LGBTQ+ students at YU have endured homophobia for decades. I’ve sat in dozens of meetings in my four years at YU, begging administrators and student leaders to listen to the appeals of LGBTQ+ students and allies. Instead of taking our pain into consideration, most meetings ended with tension. Some suggest that LGBTQ+ students should leave YU. When we plead that students’ lives depend on a club, many student leaders and administrators uncomfortably avoid eye contact. “Torah is Torah,” some say. That scapegoat phrase is simple to hide behind. Instead of confronting the plights of LGBTQ+ students, student leaders use Torah to prevent their access to the Jewish world. What they fail to mention is that Judaism prizes acceptance, pikuach nefesh (saving of one’s life), and equality. 64% of the Wilf student body (the statistic of those who voted against the anti-discrimination amendment) does not seem to adhere to these Jewish values.
In a call for action spread around campus in the days leading up to elections, students shared messages that claimed the anti-discrimination amendment is dangerous. The Canvassing Committee member that the YU Observer exposed told fellow students, “This will be one of the amendments students can vote on this Thursday. It would legitimize a path for an lgbt club on campus. Consider this when you vote on Thursday.“ His message led to a slew of homophobic campaigning. “If you care about the ‘Y’ part of YU at all it is imperative that you vote ‘no’ for many reasons, but close to the top of that long list is that many roshei yeshiva and rabbanim have either said or implied they will leave YU if such a club exists,” said a message by another student.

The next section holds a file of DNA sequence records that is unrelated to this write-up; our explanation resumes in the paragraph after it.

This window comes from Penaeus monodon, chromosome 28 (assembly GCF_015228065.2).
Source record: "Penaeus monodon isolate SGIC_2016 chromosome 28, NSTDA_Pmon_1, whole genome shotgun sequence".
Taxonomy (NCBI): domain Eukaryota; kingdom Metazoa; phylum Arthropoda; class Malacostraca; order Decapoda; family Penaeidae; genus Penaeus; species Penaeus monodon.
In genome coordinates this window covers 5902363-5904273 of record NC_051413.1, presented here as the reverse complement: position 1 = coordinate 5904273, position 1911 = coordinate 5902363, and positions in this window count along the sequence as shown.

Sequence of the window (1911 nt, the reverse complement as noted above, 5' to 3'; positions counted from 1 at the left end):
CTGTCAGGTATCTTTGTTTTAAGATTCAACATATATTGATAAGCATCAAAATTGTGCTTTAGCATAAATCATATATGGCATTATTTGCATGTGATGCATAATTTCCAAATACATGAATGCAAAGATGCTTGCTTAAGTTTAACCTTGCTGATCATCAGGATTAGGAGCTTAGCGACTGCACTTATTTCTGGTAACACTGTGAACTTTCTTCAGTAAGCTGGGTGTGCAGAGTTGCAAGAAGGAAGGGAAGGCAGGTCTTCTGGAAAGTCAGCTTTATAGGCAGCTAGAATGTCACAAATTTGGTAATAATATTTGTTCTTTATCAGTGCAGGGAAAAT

For some student leaders, caring for the lives and livelihoods of their fellow students — the students they run to represent — is secondary to caring about the hashkafic (philosophical) implications of accepting LGBTQ+ Jews.
Student leaders are not children. They do not deserve to have their actions sugar coated and protected. They are in positions of power — positions they chose to take. Student leadership is not about fame or a resume-booster, it is about caring for student populations that need it most. Instead, many of our student leaders have used their positions to stomp on the progress that LGBTQ+ students have worked tirelessly to accomplish.
YU student leaders yell slander when truthful articles are written about the unjust actions they partake in. My message to those yelling slander: if you want nice articles written about you, treat people nicely and do the right thing. It is not a student journalist’s responsibility to pen articles that paint you in a positive light. It is a student journalist’s job to record the successes and failures of your actions as a leader of the YU community. If you want history to remember you fondly and if you want your reputation to stand, stand on the side of equality.